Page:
To add to that, here are some typical °K and nm values I'd been seeing for LED's. (To convert back and forth between K and nm, divide 3,000,000 by the figure, apparently).
Cool White 8000°K (as well as 5500K-10,000K)
Pure White 6000°K (also known as xenon white)
Neutral White 4200°K
Nature White 4000°K
Warm White 3000-3300°K
Red: 625-660 nm.
Green: 525 nm
Aqua: 505 nm
Blue 470 nm.
Pink 440 nm.
Violet 420 nm.
Ultraviolet LED's range from 380 nm to 405 nm.
Thus, to cover the spectrum at 405, 440, 640, and 620 for both chlorophyll A and B and thus to best suit your plants, you could use Red, Pink, and Ultraviolet LED's?
The low end of both warm white and even cool white still seem to be a bit to high for optimal plant growth. So it would still seem best to supplement white LED's with some ultraviolet LED's?
I'm not sure what that would do to your color rendition, but warm and cool LED's suffer a big drop in the 500 nm region of light, which could be supplemented with some aqua and some green. (That might not make your plants grow any better obviously, but might nevertheless help your color rendition).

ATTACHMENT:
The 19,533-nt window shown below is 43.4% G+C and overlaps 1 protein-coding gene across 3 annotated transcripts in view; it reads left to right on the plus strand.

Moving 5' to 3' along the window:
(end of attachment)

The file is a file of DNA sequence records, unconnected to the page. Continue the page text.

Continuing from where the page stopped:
I'd also bought an RGB LED strip to play with, but unfortunately it doesn't fit within the very tight slots I have for LED strips in my hood as it's a little wider.
And yes, these are your standard LED's that I'm talking about here. I wouldn't doubt that some more expensive ones such as CREE's perhaps might have better color rendition and PAR over the spectrum that plants use, but those are not the LED's that I'm asking about just now.